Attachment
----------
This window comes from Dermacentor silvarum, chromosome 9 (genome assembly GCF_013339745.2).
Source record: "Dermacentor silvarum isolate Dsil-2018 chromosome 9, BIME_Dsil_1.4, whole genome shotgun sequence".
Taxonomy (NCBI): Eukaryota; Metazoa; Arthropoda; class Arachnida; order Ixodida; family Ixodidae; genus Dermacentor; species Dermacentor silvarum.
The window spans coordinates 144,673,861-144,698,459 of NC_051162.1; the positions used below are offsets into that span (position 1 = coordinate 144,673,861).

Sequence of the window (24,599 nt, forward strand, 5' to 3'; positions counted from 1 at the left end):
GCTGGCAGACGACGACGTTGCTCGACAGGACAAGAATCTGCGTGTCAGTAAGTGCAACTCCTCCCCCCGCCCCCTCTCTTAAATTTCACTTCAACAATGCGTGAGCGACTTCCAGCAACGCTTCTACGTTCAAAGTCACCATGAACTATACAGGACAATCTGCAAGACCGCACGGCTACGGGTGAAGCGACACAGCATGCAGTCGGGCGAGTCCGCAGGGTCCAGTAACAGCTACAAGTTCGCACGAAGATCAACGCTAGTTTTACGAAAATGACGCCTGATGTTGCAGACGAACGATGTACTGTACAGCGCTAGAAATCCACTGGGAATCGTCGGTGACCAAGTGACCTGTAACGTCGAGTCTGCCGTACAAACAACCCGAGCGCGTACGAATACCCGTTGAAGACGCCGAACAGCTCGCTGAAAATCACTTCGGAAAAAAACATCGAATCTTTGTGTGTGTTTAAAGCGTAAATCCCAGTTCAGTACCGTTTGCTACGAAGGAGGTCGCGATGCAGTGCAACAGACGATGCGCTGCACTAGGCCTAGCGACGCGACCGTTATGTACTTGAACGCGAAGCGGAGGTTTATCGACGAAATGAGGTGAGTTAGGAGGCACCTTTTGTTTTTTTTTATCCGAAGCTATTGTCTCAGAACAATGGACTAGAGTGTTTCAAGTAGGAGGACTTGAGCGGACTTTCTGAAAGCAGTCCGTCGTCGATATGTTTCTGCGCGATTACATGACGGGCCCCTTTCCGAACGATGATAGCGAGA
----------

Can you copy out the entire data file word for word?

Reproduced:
This window comes from Dermacentor silvarum, chromosome 9 (genome assembly GCF_013339745.2).
Source record: "Dermacentor silvarum isolate Dsil-2018 chromosome 9, BIME_Dsil_1.4, whole genome shotgun sequence".
Taxonomy (NCBI): Eukaryota; Metazoa; Arthropoda; class Arachnida; order Ixodida; family Ixodidae; genus Dermacentor; species Dermacentor silvarum.
The window spans coordinates 144,673,861-144,698,459 of NC_051162.1; the positions used below are offsets into that span (position 1 = coordinate 144,673,861).

Sequence of the window (24,599 nt, forward strand, 5' to 3'; positions counted from 1 at the left end):
GCTGGCAGACGACGACGTTGCTCGACAGGACAAGAATCTGCGTGTCAGTAAGTGCAACTCCTCCCCCCGCCCCCTCTCTTAAATTTCACTTCAACAATGCGTGAGCGACTTCCAGCAACGCTTCTACGTTCAAAGTCACCATGAACTATACAGGACAATCTGCAAGACCGCACGGCTACGGGTGAAGCGACACAGCATGCAGTCGGGCGAGTCCGCAGGGTCCAGTAACAGCTACAAGTTCGCACGAAGATCAACGCTAGTTTTACGAAAATGACGCCTGATGTTGCAGACGAACGATGTACTGTACAGCGCTAGAAATCCACTGGGAATCGTCGGTGACCAAGTGACCTGTAACGTCGAGTCTGCCGTACAAACAACCCGAGCGCGTACGAATACCCGTTGAAGACGCCGAACAGCTCGCTGAAAATCACTTCGGAAAAAAACATCGAATCTTTGTGTGTGTTTAAAGCGTAAATCCCAGTTCAGTACCGTTTGCTACGAAGGAGGTCGCGATGCAGTGCAACAGACGATGCGCTGCACTAGGCCTAGCGACGCGACCGTTATGTACTTGAACGCGAAGCGGAGGTTTATCGACGAAATGAGGTGAGTTAGGAGGCACCTTTTGTTTTTTTTTATCCGAAGCTATTGTCTCAGAACAATGGACTAGAGTGTTTCAAGTAGGAGGACTTGAGCGGACTTTCTGAAAGCAGTCCGTCGTCGATATGTTTCTGCGCGATTACATGACGGGCCCCTTTCCGAACGATGATAGCGAGA